News roundup - Thursday, 2 February

Ljubljana, 2 February - Below is a roundup of major events on Thursday, 2 February:

SDS plans motion of no confidence in govt

LJUBLJANA - The Democrats (SDS) indicated it was drawing up a motion of no confidence in the government. It expects all the MPs of fellow opposition party New Slovenia (NSi) to back it if they want the SDS's support in their ouster motion targeting Culture Minster Asta Vrečko. The NSi said it could not take a stance on a proposal that has not yet been presented. Things will also depend on who the SDS will put forward as a candidate for the new PM as part of the motion, the party added.

Govt withdraws bill on bonus for judges and prosecutors

LJUBLJANA - Justice Minister Dominika Švarc Pipan announced that the government had withdrawn from parliamentary procedure the bill to give judges and prosecutors a monthly bonus of EUR 600 gross to examine the parliament's legal service's reservations about its provisions possibly not being in line with the constitution. The Association of State Prosecutors said it expected the withdrawal to be temporary and the bill to be sent back to parliament as soon as possible. The Association of Judges, sees the withdrawal as a temporary complication, and is convinced that the government will keep its promise.

MPs visits SOVA to ask about Russian spies case

LJUBLJANA - Representatives of the parliamentary Commission for the Oversight of Intelligence and Security Services made an unannounced visit to the national intelligence and security agency SOVA to find out why information about the arrest of alleged Russian spies made headlines recently. The commission also inquired about the performance of the GEN-I group in the Western Balkans and SOVA's activities and findings in this area. SOVA was tasked to report about the findings to the commission.

Govt adopts changes to administrative dispute act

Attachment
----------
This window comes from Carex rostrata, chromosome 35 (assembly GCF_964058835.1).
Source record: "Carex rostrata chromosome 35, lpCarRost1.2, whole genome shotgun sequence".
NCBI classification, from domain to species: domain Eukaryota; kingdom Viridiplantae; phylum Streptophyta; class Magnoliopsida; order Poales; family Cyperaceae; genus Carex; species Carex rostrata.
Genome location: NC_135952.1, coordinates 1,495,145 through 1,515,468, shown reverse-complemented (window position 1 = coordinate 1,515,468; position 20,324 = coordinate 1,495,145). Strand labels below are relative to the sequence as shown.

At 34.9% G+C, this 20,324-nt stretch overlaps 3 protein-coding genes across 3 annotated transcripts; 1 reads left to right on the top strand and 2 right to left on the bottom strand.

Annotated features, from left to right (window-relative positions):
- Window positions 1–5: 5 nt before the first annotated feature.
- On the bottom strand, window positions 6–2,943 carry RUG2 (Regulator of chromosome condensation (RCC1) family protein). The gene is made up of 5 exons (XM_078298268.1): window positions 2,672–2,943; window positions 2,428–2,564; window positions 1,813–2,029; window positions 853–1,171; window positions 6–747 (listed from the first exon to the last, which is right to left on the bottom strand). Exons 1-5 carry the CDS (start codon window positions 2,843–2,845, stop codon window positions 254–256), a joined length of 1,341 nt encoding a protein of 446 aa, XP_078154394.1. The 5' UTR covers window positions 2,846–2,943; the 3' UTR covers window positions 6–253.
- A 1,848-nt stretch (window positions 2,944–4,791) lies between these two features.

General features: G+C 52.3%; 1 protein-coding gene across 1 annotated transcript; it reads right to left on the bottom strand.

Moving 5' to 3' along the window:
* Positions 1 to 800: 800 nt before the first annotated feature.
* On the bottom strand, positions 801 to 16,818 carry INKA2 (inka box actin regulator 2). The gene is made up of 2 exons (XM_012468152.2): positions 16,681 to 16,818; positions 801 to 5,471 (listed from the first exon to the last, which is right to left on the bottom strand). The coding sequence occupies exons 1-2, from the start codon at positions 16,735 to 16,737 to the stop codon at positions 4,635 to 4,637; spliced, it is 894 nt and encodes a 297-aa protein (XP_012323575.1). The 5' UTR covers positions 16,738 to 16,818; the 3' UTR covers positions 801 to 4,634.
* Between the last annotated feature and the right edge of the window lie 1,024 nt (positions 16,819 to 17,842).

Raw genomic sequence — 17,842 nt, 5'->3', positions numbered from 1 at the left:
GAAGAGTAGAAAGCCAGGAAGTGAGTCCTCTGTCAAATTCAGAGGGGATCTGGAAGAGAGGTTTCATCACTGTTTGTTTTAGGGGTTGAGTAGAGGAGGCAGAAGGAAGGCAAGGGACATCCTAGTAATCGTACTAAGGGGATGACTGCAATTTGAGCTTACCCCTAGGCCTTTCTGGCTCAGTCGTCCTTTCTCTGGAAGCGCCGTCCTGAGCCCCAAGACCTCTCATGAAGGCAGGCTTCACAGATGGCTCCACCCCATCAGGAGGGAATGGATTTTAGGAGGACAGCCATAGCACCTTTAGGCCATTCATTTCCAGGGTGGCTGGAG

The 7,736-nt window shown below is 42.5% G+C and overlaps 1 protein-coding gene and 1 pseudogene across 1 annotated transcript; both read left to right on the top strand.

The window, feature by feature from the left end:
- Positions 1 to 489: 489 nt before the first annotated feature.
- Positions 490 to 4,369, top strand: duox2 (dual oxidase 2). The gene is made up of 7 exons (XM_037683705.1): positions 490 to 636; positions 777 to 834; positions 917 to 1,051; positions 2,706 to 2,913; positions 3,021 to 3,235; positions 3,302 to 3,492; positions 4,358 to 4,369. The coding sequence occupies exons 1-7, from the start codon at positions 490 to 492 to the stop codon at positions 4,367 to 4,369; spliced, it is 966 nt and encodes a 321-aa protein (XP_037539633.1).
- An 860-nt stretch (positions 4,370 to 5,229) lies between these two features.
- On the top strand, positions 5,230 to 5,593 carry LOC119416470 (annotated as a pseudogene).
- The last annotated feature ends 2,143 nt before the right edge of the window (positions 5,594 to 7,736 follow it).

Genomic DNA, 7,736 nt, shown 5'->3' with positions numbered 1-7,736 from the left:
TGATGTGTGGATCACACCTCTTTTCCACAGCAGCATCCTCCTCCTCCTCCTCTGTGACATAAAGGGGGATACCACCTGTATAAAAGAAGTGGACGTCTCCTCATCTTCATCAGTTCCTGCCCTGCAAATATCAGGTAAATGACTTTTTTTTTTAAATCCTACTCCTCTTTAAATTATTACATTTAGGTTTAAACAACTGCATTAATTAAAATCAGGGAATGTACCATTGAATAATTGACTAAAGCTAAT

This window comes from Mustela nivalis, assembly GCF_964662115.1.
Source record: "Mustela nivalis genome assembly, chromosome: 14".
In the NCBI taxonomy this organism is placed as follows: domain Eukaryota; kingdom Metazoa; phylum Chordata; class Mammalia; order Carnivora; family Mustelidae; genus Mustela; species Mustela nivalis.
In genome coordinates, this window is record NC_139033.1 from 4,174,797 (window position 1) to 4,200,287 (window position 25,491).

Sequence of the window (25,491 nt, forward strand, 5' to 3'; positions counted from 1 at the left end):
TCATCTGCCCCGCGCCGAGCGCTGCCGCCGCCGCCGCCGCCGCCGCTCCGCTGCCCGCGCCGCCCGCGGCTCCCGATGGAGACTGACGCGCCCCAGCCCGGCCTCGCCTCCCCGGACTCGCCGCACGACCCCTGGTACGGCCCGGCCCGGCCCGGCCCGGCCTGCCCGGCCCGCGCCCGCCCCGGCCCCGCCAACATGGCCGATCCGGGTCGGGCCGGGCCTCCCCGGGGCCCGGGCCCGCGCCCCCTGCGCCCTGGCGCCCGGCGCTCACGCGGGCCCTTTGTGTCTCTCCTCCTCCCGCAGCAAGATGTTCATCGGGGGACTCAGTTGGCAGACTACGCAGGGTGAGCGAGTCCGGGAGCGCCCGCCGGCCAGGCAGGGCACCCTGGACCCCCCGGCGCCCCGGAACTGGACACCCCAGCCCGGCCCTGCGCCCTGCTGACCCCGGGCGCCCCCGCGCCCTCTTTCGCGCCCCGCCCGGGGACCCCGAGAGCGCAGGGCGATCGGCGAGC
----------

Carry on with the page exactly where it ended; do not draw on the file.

LJUBLJANA - The government adopted changes to the administrative dispute act, with Justice Minister Dominika Švarc Pipan telling the press after the government session the goal was to increase the efficiency of and speed up the Administrative Court proceedings. The main changes pertain to the court composition: simpler matters, which make of the bulk of Administrative Court cases, will no longer be processed by a panel of judges but by a single judge. Demanding cases will still be heard by a three-judge panel.

Šarec discussing defence cooperation in Budapest

BUDAPEST, Hungary - Defence Minister Marjan Šarec is in Budapest where he will discuss the potential to boost defence and military cooperation between Slovenia and Hungary with his counterpart Kristóf Szalay-Bobrovniczky, the Defence Ministry said. The ministers will also talk about the challenges their countries' armies are facing currently and about cooperation in the framework of NATO, the EU and international missions. Another item on their agenda will be efforts to modernise the Slovenian and Hungarian armies and update the defence legislation.

Slovenia among dozen countries calling for wolf protection

BRUSSELS, Belgium - Minister of Natural Resources and Spatial Planning Uroš Brežan has joined 11 EU environment ministers in urging the European Commission to protect wolves in the face of the European Parliament resolution on the protection of livestock farming and large carnivores in Europe, adopted last November, which allows for reduced wolf protection. "The ministers of the environment, at a time of global biodiversity crisis, unequivocally reject the resolution's tendency to weaken the legal protection of the wolf," their statement says.

Revoz expects 2023 output to be on par with last year's

NOVO MESTO - The Renault-owned assembly plant Revoz expects production in 2023 to be comparable to that in 2022. The Novo Mesto plant reduced output and staff in March of 2022 because of irregular supply of car parts and the general crisis related to the post-Covid transformation of the automotive industry. Revoz put out some 68,000 vehicles in 2022, a figure that the company expects to uphold in 2023 but that is nonetheless far below the 96,000 vehicles assembled in 2021 before the cuts.